The derivative of the natural logarithm is given by
This leads to the Taylor series for ln(1 + x) around 0:
(Figure 1) is a picture of ln(1 + x) and some of its Taylor polynomials around 0. These approximations converge to the function only in the region −1 < x ≤ 1; outside of this region the higher-degree Taylor polynomials are worse approximations for the function.
Substituting x − 1 for x, we obtain an alternative form for ln(x) itself:
By using Euler transform, we reach the following equation, which is valid for any x with absolute value greater than 1:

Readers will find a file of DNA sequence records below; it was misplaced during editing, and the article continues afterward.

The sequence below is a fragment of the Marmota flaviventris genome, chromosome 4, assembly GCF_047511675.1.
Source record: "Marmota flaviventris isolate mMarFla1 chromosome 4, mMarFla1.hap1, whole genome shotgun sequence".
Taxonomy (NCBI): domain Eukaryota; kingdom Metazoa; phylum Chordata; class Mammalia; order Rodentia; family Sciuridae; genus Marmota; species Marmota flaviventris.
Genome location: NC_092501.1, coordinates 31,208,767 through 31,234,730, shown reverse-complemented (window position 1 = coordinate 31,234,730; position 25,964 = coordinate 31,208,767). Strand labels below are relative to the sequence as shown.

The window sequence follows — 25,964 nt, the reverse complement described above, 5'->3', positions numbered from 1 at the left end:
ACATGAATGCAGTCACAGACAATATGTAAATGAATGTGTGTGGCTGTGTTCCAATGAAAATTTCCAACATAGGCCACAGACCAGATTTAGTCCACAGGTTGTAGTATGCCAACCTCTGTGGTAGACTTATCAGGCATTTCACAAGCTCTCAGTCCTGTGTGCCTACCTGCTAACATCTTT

The natural logarithm allows simple integration of functions of the form g(x) = f '(x)/f(x): an antiderivative of g(x) is given by ln(|f(x)|). This is the case because of the chain rule and the following fact:
In other words,
Here is an example in the case of g(x) = tan(x):
Letting f(x) = cos(x) and f'(x)= – sin(x):
where C is an arbitrary constant of integration.
The natural logarithm can be integrated using integration by parts: